Pasión de Gavilanes is a classic Latin American soap opera featuring star-crossed lovers, improbable plot twists and all the mascara melodrama for which the genre of such telenovelas is famous. In recent years it has drawn top ratings from Mexico City to Madrid. This season, it is airing on broadcast television in South Korea.
The Korean move is further evidence of the globalisation of the television market, in which formats and programmes are flowing across borders as never before. For Telemundo, the Spanish language broadcaster that produced Pasión de Gavilanes, it signals a burgeoning appetite in Asia for its distinctly Latin fare.
Telemundo has two telenovelas scheduled to debut on China Central Television, three in Malaysia and two each in India and Indonesia, among others. The company plans to open an office in Tokyo this year. “It woke up like a monster,” Marcos Santana, president of Telemundo International, says of the market. Overall, Mr Santana is betting that Asia will contribute 20 per cent of the company’s international revenues this year – double the level in 2007.
Telemundo is hoping those sales will validate an ambitious strategy it embarked on five years ago to make its own programming. At a cost of “hundreds of millions of dollars”, according to its president, Don Browne, the broadcaster has become the world’s second largest provider of Spanish language content after Mexico’s Televisa.
Now, the network needs to earn back its investment, both by improving its ratings in the US and reselling its programmes in overseas markets.
If it pays off, it would mark a big turnaround for Telemundo. The network has been an underachiever for much of its existence, continually changing strategy in the hope of catching up with Univision, which dominates the market for Spanish language television in the US.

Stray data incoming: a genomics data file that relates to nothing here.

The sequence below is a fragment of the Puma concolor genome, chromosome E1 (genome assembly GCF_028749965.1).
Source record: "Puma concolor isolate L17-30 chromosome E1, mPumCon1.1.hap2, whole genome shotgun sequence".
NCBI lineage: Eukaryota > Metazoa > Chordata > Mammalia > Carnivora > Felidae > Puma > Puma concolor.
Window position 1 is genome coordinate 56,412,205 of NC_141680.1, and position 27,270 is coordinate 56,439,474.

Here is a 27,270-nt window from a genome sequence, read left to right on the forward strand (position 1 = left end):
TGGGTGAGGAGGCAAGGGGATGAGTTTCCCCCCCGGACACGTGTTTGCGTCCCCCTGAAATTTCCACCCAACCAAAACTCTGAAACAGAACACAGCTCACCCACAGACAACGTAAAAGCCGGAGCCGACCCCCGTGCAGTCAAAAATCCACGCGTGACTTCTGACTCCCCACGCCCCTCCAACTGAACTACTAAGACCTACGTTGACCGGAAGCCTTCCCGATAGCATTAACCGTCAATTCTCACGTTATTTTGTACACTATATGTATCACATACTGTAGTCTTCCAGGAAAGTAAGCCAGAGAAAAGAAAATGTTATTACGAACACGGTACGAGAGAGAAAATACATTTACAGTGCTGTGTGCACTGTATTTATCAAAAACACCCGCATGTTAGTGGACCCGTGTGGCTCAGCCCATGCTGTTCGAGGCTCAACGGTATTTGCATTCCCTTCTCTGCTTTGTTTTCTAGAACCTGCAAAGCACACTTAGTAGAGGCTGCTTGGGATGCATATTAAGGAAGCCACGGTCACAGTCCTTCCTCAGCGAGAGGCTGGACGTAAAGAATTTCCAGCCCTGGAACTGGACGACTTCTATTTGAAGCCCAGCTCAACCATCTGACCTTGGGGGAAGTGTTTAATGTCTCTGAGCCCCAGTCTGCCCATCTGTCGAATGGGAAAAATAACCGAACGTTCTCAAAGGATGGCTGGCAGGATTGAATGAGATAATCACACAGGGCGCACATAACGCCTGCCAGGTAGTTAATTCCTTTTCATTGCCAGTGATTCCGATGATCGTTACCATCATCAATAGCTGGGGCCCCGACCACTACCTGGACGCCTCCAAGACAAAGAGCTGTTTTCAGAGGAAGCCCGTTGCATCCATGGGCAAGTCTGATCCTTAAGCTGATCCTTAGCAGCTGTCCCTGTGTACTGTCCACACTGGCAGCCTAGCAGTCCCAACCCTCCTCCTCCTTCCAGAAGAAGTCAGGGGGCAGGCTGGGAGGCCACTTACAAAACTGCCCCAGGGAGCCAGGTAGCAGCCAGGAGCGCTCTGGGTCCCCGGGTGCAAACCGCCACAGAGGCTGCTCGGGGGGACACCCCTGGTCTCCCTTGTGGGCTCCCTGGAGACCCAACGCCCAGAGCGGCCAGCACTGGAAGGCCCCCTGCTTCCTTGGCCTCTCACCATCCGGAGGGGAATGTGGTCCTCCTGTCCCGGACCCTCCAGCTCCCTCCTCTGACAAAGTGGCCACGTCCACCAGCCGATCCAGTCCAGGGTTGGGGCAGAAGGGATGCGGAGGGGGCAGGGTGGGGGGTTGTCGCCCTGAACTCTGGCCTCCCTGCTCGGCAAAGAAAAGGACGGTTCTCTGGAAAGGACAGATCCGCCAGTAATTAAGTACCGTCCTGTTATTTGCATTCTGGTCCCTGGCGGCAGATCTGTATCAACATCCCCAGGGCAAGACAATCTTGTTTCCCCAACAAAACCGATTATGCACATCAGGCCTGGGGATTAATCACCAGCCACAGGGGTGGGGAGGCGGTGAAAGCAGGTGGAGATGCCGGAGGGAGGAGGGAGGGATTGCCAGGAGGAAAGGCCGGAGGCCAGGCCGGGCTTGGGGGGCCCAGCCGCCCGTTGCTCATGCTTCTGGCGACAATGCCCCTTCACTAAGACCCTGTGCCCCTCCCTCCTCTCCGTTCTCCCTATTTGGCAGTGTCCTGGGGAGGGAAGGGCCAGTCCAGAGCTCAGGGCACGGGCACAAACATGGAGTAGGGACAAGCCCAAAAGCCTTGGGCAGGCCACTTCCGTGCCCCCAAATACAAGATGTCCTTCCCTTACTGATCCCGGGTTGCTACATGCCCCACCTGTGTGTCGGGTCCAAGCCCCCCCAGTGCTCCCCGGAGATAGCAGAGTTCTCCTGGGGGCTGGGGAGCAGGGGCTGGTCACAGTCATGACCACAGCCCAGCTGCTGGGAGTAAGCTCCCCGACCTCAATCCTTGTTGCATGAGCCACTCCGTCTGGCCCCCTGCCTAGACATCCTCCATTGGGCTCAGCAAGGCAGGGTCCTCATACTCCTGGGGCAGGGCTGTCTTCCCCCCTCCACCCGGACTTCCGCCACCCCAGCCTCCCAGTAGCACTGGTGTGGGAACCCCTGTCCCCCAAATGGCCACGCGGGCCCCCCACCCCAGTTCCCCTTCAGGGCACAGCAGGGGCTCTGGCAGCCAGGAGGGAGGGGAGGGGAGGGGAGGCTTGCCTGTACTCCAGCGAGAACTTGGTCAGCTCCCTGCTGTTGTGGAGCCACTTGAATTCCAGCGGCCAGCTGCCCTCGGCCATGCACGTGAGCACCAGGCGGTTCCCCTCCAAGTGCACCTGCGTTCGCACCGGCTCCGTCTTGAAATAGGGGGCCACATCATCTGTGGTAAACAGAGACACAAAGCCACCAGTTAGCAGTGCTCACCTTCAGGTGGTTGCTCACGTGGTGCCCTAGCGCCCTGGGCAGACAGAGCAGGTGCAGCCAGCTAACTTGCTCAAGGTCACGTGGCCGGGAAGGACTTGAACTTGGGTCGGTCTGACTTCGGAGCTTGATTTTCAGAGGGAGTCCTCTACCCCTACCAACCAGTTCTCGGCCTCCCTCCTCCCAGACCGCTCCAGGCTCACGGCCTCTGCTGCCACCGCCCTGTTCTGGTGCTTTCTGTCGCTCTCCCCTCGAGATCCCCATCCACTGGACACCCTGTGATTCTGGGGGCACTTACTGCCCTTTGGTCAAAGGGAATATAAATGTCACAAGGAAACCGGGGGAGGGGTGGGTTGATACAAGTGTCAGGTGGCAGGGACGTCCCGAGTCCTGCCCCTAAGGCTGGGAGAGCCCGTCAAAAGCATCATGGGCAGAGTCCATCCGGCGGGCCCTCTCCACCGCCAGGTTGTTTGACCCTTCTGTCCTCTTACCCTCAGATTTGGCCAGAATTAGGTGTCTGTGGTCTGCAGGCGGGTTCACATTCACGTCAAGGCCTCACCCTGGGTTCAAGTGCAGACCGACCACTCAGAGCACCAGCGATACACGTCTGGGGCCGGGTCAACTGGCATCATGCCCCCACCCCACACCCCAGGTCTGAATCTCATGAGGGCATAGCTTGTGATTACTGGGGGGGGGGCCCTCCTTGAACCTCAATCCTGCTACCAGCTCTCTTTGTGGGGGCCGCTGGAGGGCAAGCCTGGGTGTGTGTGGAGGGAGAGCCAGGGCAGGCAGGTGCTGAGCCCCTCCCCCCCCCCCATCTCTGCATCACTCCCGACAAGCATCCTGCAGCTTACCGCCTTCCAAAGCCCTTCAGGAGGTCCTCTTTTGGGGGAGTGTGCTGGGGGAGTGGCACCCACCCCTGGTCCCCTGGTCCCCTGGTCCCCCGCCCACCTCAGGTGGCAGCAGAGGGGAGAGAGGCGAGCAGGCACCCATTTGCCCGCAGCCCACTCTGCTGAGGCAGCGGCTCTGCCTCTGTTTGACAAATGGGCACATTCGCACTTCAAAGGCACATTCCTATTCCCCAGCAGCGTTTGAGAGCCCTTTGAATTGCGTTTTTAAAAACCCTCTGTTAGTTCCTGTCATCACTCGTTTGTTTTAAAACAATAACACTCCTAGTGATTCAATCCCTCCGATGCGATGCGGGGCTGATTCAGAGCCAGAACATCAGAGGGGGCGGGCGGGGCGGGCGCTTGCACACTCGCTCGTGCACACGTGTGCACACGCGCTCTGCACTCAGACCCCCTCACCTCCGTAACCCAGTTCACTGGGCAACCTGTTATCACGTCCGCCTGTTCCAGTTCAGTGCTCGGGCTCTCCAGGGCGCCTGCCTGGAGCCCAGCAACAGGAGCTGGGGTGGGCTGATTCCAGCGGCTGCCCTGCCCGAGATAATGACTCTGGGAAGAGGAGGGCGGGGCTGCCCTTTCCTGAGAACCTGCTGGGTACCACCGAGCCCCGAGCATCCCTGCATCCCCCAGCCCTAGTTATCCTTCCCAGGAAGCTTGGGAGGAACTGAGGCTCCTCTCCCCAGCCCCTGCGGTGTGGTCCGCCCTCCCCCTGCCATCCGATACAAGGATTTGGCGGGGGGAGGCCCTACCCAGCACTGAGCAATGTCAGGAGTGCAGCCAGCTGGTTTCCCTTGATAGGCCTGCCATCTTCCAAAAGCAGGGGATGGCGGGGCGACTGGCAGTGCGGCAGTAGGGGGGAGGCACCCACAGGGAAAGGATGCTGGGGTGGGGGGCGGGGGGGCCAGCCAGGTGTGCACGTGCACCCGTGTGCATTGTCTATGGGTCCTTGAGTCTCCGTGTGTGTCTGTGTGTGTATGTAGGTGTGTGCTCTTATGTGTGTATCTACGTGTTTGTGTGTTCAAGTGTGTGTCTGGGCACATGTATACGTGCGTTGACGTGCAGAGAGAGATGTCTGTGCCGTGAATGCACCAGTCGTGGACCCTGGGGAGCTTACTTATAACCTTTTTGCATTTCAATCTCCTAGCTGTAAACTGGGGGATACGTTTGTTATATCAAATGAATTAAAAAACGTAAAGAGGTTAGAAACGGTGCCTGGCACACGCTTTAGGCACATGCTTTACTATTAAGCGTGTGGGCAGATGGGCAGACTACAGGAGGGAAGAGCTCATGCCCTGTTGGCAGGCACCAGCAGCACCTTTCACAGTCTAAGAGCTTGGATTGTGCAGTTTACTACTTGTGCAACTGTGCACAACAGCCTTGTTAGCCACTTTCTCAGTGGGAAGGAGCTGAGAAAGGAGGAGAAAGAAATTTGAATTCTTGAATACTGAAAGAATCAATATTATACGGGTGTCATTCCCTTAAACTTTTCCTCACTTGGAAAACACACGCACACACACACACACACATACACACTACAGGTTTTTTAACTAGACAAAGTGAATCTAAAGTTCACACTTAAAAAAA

Six years ago, NBC Universal paid $2.7bn (£1.38bn) for Telemundo in an effort to cash in on the growth of the US Hispanic population. Yet Telemundo, even with the demographic winds at its back, continued to struggle.
“Once they got it, they realised that it wasn’t the company they thought,” says Mr Browne, who became president in 2005. The network’s biggest problem, he decided, was the poor quality of its telenovelas, which are the most popular programmes for Spanish-language viewers.
Thanks to an exclusive contract with Televisa, Univision had access to the world’s best telenovelas. Like an old Hollywood studio, Televisa has locked up much of the best talent and churns out hits with factory-like efficiency. Telemundo was forced to buy the scraps from other producers in Colombia and Brazil.
“It became clear to us that the only way we could compete was not by relying on other people but to begin producing ourselves,” Mr Browne says.
With the backing of General Electric, which owns NBC Universal, Telemundo took over a 100,000 square foot studio near Miami and another in Mexico City. To develop its own talent, it partnered with a Miami community college to create a school to teach actors and writers the demands of the genre.
“A telenovela is the story of a couple in love and the writer who tries to keep them from kissing over the course of 120 episodes,” Mr Santana says. Their roots are believed to go back to 19th century, where workers in Cuban cigar factories would read serialised love stories aloud to each other to make the day go faster.
Gavilanes, which debuted in 2003, was one of Telemundo’s first big hits. “It travelled everywhere,” Mr Browne recalls. It was followed by El Cuerpo del Deseo in 2005 and then last year’s Zorro, a co-production with Sony.
Asian markets that were traditionally inhospitable to foreign content have finally begun to open their doors. Networks have proliferated in the region, meaning more schedule slots to fill. Culture is also a factor.
“These are countries that share a lot of the same cultural values and realities,” Mr Santana says. “If it works in Latin America, it works in Asia.”
But while the genre’s aspirational and romantic themes may be universal, some things are lost in translation. In order to comply with Chinese government restrictions on foreign media, the typical telenovela must be cut from 120 episodes or more to as few as 30, typically by severe editing or splitting into shorter series.
Meanwhile, in Malaysia and Indonesia, the payoff kiss that normally rewards viewers who have faithfully tuned into a novela for the duration tends to be edited out because of cultural sensitivities. Instead, the camera will often swing to footage of birds in a tree.
Judging by Telemundo’s recent sales, the viewers seem quite happy to let their imaginations do the rest.